WE EASILY overlook the significance of the Children’s Day as we gradually stray away from our adolescent past. However, the Children’s Day is meaningful in that it is a national holiday dedicated to welfare and rights of the children. It was first established to increase awareness on the basic rights of children, who were often neglected as unimportant members of society. In celebration of this special day, The Yonsei Annals asked several students about their most special memories during their childhood years.
Shin Ji-won (Soph., Dept. of Dentistry)
I started volunteering at a young age, influenced by my mother who considers love and sympathy as key components of a successful life. When I was in elementary school, I volunteered at the Center for Disabled Children, packaging soaps made by disabled children. Through this experience, I realized even the smallest effort could have a huge impact on people in need. Since then, I continued to volunteer at various centers including Ae-lan-won, a center that supports the self-reliance of single mothers. I still enjoy volunteering to this day.
Lee You-been (Fresh., UIC, Techno-art Div.)
The most memorable experience of my childhood was an overnight trip to the mountains called the Week Without Walls, when I traveled to Uzbekistan. It was my last opportunity to bond with my middle school friends in Uzbekistan because I was going to move to a new country after the trip. It was sad to think that I would not be able to see my friends for a long time. However, I decided to think positively and enjoy my trip to the fullest, since it was one of the rare trips offered by the school. Although I was injured during hiking, it was a great experience because in the end, I had a lot of fun memories travelling with my friends.
Moon Jong-min (Sr., Dept. of Electrical and Electronic Engin.)
I can still vividly remember the days when my friends and I spent time together, playing in the playground in our neighborhood. I think I was around eight back then. After every taekwondo practice, we played soccer. Later, we played with our toy guns. We used to always argue over who was shot in order to decide the winner. In fact, becoming the ultimate winner was a great achievement for us. Reflecting back to those days, it is funny to think how much pride we took in becoming the master of shooting and how our games were such a big deal for us.
Ko Ae-lee (Soph., Dept. of Clothing & Textiles)
The first thing that came to my mind when I heard the word “childhood” was the bunk bed that my sister and I shared until middle school. When we were young, we always wanted our private spaces. We covered up our bed with several bed sheets and came up with our special pass code for our “bed fortress”. Our bunk bed was not just a place for sleeping. It was a place where my sister and I shared great memories, full of fun and happiness. Now, whenever I see a bunk bed, I cannot help but smile, as it reminds me of our fond past.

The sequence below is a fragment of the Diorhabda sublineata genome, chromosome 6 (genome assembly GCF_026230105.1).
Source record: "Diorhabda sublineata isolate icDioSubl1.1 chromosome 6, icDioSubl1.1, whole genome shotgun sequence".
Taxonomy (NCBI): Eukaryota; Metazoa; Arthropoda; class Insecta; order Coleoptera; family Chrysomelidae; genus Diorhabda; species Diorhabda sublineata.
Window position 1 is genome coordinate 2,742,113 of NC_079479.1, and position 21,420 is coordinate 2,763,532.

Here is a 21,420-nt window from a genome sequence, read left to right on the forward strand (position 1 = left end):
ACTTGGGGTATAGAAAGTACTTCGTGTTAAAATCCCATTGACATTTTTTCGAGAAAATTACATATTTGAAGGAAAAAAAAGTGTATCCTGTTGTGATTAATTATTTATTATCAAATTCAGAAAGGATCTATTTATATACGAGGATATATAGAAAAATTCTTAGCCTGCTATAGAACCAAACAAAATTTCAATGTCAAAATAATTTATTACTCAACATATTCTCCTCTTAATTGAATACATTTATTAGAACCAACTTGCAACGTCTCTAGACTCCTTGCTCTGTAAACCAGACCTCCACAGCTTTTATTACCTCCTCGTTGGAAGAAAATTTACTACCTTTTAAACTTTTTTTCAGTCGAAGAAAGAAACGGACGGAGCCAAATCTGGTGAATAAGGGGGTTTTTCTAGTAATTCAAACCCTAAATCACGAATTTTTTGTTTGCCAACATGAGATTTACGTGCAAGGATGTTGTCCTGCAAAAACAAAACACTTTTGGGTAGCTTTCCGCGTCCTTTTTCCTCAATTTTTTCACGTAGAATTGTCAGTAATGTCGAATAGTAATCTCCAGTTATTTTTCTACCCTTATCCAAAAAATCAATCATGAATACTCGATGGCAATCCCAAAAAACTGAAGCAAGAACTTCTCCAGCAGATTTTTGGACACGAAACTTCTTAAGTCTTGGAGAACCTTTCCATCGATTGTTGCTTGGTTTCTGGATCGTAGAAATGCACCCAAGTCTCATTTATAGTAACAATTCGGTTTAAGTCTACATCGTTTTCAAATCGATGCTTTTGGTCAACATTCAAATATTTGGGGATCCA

An Da-young (Fresh., Dept. of Political Science and Int. Studies)
One of my greatest childhood memories was when I played hide-and-seek with my friends in the playground near our homes. Back in the days when we did not have much work to do, we went to the playground almost every day. Nowadays, it has become impossible to have the same moments of my childhood, not only because that very playground is gone now, but also because I feel like I am too old to play there. Most of the times, children and their parents are the ones to occupy the playground, so I feel out of place when I go there.
Park Gun (Jr., Dept. of Materials Science & Engin.)
This was back in second grade when I still believed in Santa Claus. On Christmas Eve, I hung up my sock on the wall before I went to sleep. It was a small one that I wore on a daily basis. Looking back, I wonder how I believed anything would fit in that tiny sock. Anyways, I went to sleep, excited for the next day. I expected Santa to visit overnight and stuff in a gift, just like they did in classic Christmas movies. The next morning, I woke up early in the morning to find the toy that I had wanted so badly for Christmas on my bed and let out a joyful scream. I thought I saw my mother come out at night, but back then, I never thought about the possibility of my mother being the true Santa.
Eom Se-hyun (Jr., Dept. of Public Admin.)
Looking at the workers climbing up a tower crane at a construction site from the living room, my mother once said, “I am not trying to belittle or disparage them. Nor do I know everything about their lives. But choosing one job out of a variety of options and choosing a job as the only option available are two contrasting paths. I want you to be able to choose from as many options as possible in the future.” I am thankful of my parents, who have always financially supported me at the cost of cutting down their own spending. My mother’s words still resonate deep inside me today, especially because I knew she was very supportive of my education and career. Due to my parents’ support, I was always able to choose from a wide variety of options.